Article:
60 million people globally have chronic kidney disease.
Washington, DC (December 12, 2013) — Increased physical activity may slow kidney function decline in patients with kidney disease, according to a study appearing in an upcoming issue of the Journal of the American Society of Nephrology (JASN). The findings suggest that exercise could have a powerful effect on maintaining patients' health.
Approximately 60 million people globally have chronic kidney disease (CKD). In the past 20 years, few new interventions have been shown to be useful in slowing the progression of the disease. Identifying modifiable risk factors for progression of CKD represents a critical next step toward reducing the morbidity, mortality, and health costs for one of the most expensive chronic health conditions.
Previous work by Cassianne Robinson-Cohen, PhD (Kidney Research Institute, University of Washington) and her colleagues demonstrated a link between physical inactivity and kidney function decline among older adults in the general population. The finding led them to question whether physical activity might help maintain CKD patients' kidney health. The team studied 256 participants of the Seattle Kidney Study, an ongoing study that is collecting information on patients with CKD, for an average of 3.7 years.
The researchers discovered that physical activity was inversely related to kidney function decline in a graded fashion and to a degree that was stronger than previously reported in the general population. Each 60-minute increment in weekly physical activity was linked with a 0.5% slower decline per year in kidney function.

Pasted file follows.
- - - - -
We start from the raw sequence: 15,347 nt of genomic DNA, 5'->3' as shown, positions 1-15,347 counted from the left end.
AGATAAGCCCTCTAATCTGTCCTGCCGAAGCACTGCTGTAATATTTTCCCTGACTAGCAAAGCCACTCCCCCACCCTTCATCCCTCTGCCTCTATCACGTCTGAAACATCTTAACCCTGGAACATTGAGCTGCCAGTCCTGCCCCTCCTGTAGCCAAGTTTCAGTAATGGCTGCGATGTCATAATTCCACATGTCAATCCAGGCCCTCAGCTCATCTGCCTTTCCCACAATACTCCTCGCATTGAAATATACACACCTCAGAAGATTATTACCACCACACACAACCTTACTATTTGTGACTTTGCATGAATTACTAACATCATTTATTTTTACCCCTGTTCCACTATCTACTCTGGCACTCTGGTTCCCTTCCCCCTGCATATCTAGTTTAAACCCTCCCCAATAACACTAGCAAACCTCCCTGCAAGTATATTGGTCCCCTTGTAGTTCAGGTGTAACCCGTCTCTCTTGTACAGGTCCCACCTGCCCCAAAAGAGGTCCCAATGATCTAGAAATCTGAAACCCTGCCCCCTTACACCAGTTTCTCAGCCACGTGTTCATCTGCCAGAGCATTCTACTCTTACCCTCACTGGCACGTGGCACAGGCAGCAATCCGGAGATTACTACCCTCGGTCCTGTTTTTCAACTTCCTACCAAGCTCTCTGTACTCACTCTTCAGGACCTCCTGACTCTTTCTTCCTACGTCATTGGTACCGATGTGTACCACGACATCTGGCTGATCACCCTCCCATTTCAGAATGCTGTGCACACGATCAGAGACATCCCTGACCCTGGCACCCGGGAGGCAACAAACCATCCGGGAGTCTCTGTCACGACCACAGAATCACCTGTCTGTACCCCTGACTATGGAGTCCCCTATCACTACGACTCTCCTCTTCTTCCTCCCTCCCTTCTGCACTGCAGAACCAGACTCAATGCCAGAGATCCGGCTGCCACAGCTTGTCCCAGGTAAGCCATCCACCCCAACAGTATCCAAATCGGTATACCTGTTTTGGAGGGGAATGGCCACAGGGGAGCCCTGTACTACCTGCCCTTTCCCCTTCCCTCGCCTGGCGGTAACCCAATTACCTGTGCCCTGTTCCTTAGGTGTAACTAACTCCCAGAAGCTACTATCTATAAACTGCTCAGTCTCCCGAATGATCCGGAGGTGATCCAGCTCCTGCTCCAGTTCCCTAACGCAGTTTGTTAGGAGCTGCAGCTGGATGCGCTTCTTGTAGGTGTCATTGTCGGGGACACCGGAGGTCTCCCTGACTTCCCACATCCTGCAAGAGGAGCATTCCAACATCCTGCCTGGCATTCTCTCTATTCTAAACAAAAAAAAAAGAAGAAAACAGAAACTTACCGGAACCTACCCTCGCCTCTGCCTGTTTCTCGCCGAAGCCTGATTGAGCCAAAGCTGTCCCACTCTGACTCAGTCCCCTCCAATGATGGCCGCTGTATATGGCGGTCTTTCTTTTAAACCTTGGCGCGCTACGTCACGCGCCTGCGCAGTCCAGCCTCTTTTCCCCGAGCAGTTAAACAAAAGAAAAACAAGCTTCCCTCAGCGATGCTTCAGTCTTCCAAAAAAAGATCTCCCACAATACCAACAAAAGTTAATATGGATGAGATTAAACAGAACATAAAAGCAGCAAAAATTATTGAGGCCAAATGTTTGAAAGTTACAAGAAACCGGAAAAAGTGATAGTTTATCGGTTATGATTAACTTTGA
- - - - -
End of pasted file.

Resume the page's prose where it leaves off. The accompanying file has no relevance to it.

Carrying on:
"This study demonstrated that even small amounts of physical activity, such as walking 60 minutes per week, might slow the rate of kidney disease progression" said Dr. Robinson-Cohen "Physical inactivity is emerging as one of the few risk factors for kidney disease progression that is amenable to intervention."
- In individuals with moderate-to-severe kidney disease, those performing more than 150 minutes of physical activity per week had the lowest rate of kidney function decline.
- Each 60-minute increment in weekly physical activity was linked with a 0.5% slower decline per year in kidney function.
Study co-authors include Alyson Littman, PhD, Glen Duncan, PhD, Noel Weiss, MD, DrPH, Bryan Kestenbaum, MD, Ian de Boer, MD, Jonathan Himmelfarb, MD, John Kundzins, Denise Rock, John Ruzinski, T. Alp Ikizler, MD, and Michael Sachs, PhD.
Disclosures: The authors reported no financial disclosures.
The article, entitled "Physical Activity and Change in Estimated GFR Among Persons with CKD," will appear online at http://jasn.asnjournals.org/ on December 12, 2013, doi: 10.1681/ASN.2013040392.
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Founded in 1966, and with more than 14,000 members, the American Society of Nephrology (ASN) leads the fight against kidney disease by educating health professionals, sharing new knowledge, advancing research, and advocating the highest quality care for patients.
Journal of the American Society of Nephrology